The Chief. Welder by day — wife, two young daughters in Bromborough. But from 9pm every Saturday from 1995 to 2000, he was the most important person in my life. And me in his. We met in Nation — on a Friday nighter called Club 2000 (because we were too scared to go to Cream), and made a pact to go together the week after, and share half a tablet.
Easy does it.
It was a promise set to shape the rest of our Saturdays for the next half a decade, and our August bank holidays at the old Speke airfield for a few summers after that. We’d not speak, or meet, outside of these times. Why would we? It was an all or nothing kind of relationship. We had nothing in common. Apart from Cream.
In the queue that lassoed around MelloMello and down Slater Street we’d meet first timers and old hands, discuss the night’s highlights gleaned from Mixmag listings: a three hour Annexe set from Nick Warren, a blinder from Seb Fontaine or an object lesson in amyl house from Ed and Tom themselves. Vitamin supplements might be prescribed. Higher States of Consciousness hinted at. Nerves eased.
Within, crowds would gather under the TV monitors by the long bar to check who was on where. We’d perch on those orange blobby sofas that looked like they were made from papier-mâché to plan our excursions into the Front Room, the Annexe and the Courtyard, occasionally going our separate ways, getting lost and reuniting to tell of our tales in the humid tropics and dense thickets of the club’s innards.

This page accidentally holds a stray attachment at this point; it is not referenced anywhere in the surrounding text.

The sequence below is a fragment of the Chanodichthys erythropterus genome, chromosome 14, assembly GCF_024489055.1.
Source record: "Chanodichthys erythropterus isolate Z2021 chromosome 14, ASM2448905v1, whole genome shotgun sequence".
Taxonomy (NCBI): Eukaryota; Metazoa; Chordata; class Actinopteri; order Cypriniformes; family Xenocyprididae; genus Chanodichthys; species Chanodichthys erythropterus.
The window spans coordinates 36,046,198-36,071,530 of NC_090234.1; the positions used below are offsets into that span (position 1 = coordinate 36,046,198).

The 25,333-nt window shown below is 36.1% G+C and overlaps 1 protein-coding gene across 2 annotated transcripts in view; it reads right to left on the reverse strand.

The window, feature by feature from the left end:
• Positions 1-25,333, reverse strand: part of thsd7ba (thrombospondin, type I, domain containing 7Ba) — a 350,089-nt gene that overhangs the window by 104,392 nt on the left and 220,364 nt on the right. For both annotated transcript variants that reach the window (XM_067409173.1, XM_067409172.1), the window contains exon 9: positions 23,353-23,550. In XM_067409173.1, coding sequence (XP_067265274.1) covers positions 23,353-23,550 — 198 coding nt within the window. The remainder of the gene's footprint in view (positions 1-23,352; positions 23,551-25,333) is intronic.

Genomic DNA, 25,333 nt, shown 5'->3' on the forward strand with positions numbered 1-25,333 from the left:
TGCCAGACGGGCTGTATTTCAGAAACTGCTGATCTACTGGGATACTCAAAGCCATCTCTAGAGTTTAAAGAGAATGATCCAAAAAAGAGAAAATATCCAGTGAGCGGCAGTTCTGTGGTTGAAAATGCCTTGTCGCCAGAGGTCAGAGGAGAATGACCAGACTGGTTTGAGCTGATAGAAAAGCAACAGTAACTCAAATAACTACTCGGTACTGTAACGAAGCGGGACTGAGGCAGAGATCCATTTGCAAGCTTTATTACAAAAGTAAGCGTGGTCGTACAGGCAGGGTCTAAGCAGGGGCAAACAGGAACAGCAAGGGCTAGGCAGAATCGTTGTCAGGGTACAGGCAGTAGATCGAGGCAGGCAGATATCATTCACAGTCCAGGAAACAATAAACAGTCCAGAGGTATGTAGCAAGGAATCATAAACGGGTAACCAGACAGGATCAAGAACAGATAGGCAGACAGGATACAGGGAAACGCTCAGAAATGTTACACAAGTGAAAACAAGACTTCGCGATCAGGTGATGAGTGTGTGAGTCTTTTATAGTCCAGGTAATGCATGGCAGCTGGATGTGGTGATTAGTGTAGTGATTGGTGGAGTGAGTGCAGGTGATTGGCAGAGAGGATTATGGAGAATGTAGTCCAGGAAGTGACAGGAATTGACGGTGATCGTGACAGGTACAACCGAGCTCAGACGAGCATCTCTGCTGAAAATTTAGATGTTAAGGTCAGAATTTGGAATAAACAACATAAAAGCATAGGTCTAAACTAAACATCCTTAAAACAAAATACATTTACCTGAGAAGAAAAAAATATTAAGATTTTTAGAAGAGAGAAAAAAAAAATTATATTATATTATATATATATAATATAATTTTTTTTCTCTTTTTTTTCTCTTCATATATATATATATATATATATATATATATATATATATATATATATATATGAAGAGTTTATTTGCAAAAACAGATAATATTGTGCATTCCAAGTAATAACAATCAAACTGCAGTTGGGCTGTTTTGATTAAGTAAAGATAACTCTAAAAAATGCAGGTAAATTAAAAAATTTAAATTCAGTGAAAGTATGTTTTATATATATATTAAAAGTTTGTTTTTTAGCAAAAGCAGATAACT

I’d be in my sweaty Hooch top, he’d be in his lurid orange Tommy Hilfiger shirt (accompanied with half a bottle of lurid Tommy Hilfiger aftershave). Both with grins as big as Paul Oakenfold’s bank balance.
When I think of those nights now, a quarter of a millennia ago, I’m struck, first, by a still-acute pain of separation. The Portuguese have a word for it: saudade. It’s that profound, intense and melancholic longing for lost things.
What things? Innocence? Hardly. Not if my memories of being in the DJ booth with the Propellerheads trying to score are anything to go by. Youth? Maybe. But I don’t have the same intensity of feeling for the other six nights a week I cheerfully wasted in my 20s and early 30s.